If you're blocking that and also trying to allow traffic to WAN:6665 that is redirected to 192.168.0.65:3389 I don't know that you can block one and allow the other. Can you allow the connection by source IP? Perhaps VPN to pfSense?
You could always change Windows to listen on another port besides 3389 but port scanners will find that eventually.
@teamits Thank you for the update. No I can't restrict it by source IP because of many different customers connect to that. Even if I change the default RDP port, it won't block the connection.
@johnpoz Dude I found a way to block the connection to WAN and allow it on Port forwarding.
"Filter rule association" should set to pass for port forwarding, so all NAT traffic will pass without any rule and WAN is blocked by default.
Why are you doing 1:1 nat if you want to do port forwarding? Just not understanding what your freaking trying to accomplish exactly to be honest. Not understanding the use case at all..
@johnpoz 1:1 NAT is for my web-server and I needs to access it by RDP, so direct RDP should be blocked and port forwarding allowed
Why do you think you need 1:1 nat? Just do the port forwarding for the ports you need.. There is almost zero reason to do 1:1 nat unless your hosting someone else's server on an RFC1918.. 1:1 nat is for when you have so many ports you need to forward that is easier to just do 1:1. Or you have a whole block of public IPs and you want to do a range of 1:1 nat for a range of public to a range of rfc1918.
If all you want is rdp, then just forward that... How many other ports do you need open on this box that you want to do 1:1?
I thought 1:1 NAT is easier to setup and also I can remember the setup later easily.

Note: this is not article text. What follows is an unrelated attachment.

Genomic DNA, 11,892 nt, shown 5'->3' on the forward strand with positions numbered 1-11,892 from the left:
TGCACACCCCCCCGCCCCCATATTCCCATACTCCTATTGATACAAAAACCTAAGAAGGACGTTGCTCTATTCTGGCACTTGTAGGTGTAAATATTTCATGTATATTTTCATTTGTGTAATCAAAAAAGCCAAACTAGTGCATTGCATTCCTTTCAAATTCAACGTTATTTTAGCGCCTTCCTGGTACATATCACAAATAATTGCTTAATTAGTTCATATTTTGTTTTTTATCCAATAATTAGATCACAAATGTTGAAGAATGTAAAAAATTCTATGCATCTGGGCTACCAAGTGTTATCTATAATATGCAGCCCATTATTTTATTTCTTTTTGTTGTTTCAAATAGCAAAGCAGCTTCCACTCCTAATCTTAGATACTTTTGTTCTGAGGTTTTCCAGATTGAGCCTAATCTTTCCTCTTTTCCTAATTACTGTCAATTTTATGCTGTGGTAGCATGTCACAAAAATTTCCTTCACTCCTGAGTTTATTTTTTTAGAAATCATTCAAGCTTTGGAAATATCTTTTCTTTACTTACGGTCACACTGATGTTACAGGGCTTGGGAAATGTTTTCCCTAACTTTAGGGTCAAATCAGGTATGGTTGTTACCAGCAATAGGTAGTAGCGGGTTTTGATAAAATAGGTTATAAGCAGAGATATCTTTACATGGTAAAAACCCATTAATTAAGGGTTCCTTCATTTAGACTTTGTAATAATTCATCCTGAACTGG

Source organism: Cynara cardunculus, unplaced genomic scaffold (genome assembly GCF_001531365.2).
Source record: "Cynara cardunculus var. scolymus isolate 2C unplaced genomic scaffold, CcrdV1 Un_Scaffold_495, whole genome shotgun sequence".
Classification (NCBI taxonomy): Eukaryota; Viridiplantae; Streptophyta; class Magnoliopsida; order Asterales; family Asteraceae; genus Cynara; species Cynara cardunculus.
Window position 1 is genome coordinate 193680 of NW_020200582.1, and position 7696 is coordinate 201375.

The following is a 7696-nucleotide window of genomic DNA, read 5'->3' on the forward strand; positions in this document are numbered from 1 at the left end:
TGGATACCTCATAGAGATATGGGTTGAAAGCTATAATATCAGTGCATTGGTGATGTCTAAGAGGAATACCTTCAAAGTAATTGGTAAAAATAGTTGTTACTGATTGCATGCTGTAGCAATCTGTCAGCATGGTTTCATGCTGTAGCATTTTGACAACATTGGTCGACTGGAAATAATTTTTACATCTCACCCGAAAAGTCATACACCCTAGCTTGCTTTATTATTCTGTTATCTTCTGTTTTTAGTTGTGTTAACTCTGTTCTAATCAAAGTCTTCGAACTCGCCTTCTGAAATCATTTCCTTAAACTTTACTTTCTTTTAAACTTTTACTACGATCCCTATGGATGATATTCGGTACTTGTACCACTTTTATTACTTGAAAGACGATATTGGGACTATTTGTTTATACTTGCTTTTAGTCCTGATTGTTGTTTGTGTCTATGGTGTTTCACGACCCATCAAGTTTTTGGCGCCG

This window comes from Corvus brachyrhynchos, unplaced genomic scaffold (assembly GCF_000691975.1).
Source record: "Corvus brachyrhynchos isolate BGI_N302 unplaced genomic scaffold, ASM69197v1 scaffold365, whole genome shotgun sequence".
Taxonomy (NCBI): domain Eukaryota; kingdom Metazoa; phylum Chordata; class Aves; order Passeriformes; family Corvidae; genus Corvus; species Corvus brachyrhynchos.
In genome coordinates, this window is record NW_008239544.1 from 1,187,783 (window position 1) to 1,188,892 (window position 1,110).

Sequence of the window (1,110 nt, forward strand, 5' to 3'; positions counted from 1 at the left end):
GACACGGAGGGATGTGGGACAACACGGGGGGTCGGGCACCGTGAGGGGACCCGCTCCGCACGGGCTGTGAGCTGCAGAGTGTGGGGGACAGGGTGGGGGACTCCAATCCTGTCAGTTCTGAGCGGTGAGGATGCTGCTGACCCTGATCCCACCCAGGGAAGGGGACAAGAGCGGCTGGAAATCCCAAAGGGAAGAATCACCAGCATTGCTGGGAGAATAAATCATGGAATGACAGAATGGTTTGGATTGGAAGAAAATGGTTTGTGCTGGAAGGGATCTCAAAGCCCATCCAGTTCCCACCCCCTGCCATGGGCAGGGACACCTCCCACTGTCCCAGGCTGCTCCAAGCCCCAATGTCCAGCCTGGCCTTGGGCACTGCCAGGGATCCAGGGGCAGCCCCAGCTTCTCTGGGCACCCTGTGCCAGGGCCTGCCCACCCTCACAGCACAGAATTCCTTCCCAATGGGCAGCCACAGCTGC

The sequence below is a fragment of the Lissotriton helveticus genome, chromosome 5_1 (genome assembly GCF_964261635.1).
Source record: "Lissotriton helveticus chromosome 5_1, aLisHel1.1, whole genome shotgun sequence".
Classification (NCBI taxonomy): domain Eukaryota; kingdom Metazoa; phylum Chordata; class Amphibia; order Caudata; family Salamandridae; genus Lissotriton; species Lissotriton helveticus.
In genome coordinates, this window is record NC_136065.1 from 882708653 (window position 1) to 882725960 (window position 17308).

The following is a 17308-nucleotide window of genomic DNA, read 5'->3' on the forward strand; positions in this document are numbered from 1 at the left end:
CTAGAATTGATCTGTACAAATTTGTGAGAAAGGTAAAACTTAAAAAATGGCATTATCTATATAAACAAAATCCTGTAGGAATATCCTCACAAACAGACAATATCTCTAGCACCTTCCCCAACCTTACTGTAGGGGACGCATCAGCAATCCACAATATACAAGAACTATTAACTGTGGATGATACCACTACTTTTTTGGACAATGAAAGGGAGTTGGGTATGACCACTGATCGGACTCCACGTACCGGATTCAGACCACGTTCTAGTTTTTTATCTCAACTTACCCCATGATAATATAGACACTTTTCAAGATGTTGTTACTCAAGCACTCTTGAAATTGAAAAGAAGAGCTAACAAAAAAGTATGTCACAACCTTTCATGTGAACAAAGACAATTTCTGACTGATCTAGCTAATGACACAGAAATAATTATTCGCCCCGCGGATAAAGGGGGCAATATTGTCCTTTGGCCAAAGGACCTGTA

Secondly, outgoing traffic to the Internet originates from the associated external IP, helps for my reporting.
I only need HTTP & HTTPS on the box.
Well if you only need http and https, just forward those.. If your forward it on a VIP the return traffic will use that VIP to return the traffic.
If you want originating traffic from this box to use your vip - just do that with a outbound nat.
BTW opening up RDP, even if you change the port is a HORRIBLE idea.. Unless you can lock it to a specific source IP
johnpoz said in How to block RDP access in 1:1 NAT setup:
if you only need http and https, just forward those
Or at least block all the other ports on the 1:1 NAT, because otherwise you're opening up file sharing, RPC, whatever else is listening on Windows on a LAN. Probably easiest to add a rule to allow HTTP/HTTPS and block the rest.
@teamits Yes however "1:1 NAT maps all the external ports on that IP to the internal IP but you must still have firewall rules to allow the traffic to reach the local server."
Port 6665 for remote access to your network seems odd, not because IRC is odd, but because that port has been so badly abused.
You might want to pick a "safer" port, unless that is not your intent...
@serbus Thank you, very good point!
Security though obscurity is not security... Opening up rdp to the public internet no matter what port is a BAD idea!!! If you want to rdp to this box, then vpn in and then do it.